The hectic jumping and shooting in a setting reminiscent of the ol' Donkey Kong, the endless quest to collect crates and the short lived adventures of a micro hero can only mean one thing: the Dutch indie studio Vlambeer has completed and launched its award-wining survival platformer on the App Store successfully.
Super Crate Box [iTunes Link] originally debuted on PC as a free game gaining the respect of the gaming community and industry accolades. The biggest recognition comes, however, from fellow iOS developers inspired by gameplay mechanics. Muffin Night and Ninja Fishing by Angry Mob Games and Gamenauts respectively seem to distill ideas from the Dutch duo. But that's a different story.
After this long wait and only after the App Store submission orgy that is December, we get the iOS port out of nowhere. The first impressions count, and seeing iCade compatibility on the description is always encouraging for retro heads. The pixel graphics are welcoming and the newcomer could never guess the survival challenges, frustrations and difficulty ahead. I never played the Mac or PC versions, so I was technically a virgin too.
Super Crate Box simply throws you at it: a simple scenario where mindless creatures fall from top to bottom down to a pit. No instructions given. Only you and a gun. And some wooden crates with mysterious contents.
The moment you start moving is the beginning of an anticipated extremely short game and without doubt, the first of many. The goal of the game isn't killing enemies but collecting crates. Jump around killing or avoiding enemies to pick up those wooden boxes. The reward? A randomly assigned weapon. The varied arsenal has its pros and cons, so learning the best uses is a huge element of the game. All those grenade launchers, disc guns, katanas or mines are unlocked as you reach game achievements, ensuring you have enough time to familiarise yourself with them.
And there you are. Without questioning the high score mechanics of the game or the destiny of those monsters falling in the pit, you keep frantically respawning, cursing and probably hurting your thumbs. And this brings me to the frustrations, anger and adrenaline that go with it.
As a Universal release I preferred to play this on my iPad rather than the iPhone's small screen. The touch controls on the latter are rather small and the characters themselves are tiny anyway. For a game where a single millimetre - say pixel - divides life from death or the fact that with one hit you die, the touch controls have to be spot on.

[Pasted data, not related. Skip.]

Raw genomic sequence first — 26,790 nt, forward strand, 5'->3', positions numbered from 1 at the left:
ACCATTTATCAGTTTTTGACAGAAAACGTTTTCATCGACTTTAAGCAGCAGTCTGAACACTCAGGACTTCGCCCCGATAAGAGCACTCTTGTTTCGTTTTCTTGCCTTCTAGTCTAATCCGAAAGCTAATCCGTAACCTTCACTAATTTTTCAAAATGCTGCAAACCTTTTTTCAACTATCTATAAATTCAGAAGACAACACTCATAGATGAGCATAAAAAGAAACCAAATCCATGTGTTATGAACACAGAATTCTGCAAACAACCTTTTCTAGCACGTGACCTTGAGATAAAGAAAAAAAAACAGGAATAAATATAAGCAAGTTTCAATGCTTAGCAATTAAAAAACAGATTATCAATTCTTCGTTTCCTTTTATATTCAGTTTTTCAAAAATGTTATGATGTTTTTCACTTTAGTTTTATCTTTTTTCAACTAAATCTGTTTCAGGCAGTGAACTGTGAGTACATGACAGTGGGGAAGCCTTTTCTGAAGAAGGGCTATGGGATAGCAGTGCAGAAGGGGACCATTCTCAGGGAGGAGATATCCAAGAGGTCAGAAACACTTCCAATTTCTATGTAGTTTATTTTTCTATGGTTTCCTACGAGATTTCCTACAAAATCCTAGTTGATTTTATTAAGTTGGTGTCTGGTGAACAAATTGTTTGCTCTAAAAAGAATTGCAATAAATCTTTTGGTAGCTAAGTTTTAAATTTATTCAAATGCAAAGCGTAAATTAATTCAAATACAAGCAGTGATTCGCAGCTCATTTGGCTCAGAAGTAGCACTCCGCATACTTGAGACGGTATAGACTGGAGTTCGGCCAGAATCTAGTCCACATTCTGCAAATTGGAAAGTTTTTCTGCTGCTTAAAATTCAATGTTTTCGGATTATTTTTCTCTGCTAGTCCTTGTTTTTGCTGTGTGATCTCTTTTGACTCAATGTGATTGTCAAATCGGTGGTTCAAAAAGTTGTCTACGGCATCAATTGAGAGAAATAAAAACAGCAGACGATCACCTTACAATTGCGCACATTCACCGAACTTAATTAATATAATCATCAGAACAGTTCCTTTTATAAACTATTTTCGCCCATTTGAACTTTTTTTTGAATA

Unfortunately, I just seem to run in fake attempts of jumping, incongruent shots or running in the wrong directions way too often. I. A newbie with the game, but picking the 1,058 crates that my stats reflect could have been easier and frustrations free if I knew the controls weren't letting me down.
The developer is willing to keep updating and refining the game, which s excellent news. The first update including switching A-B control buttons, which is also a big deal for the adults of the Gameboy generation. Despite the limited amount of scenarios (a disappointing three), the update includes new character to unlock that will certainly motivate you to have one more go at it.
Super Crate Box isn't the best example of a well done port to iOS - just see those black bars top and bottom fill in the 4:3 space. The controls are nothing like the advertised "the most accurate touch controls available" and they ruin the experience at least a couple of times every time you sit and play. Even the pixel style is missing the crisp colours and shading that worked so well in games like Mage Gauntlet.
Overall, Super Crate Box hides most of its misses with a "let's try again" factor that will keep man hooked. It's fast, hectic and cruel in certain ways. I acknowledge the challenge of porting the experience to touch screen devices but it just doesn't work as well as I could have expected. I feel like I'm playing an arcade machine that is unfairly taking my money because the joystick is broken. It's only a matter of time until you move to the next one to check if it's you or the game that is broken.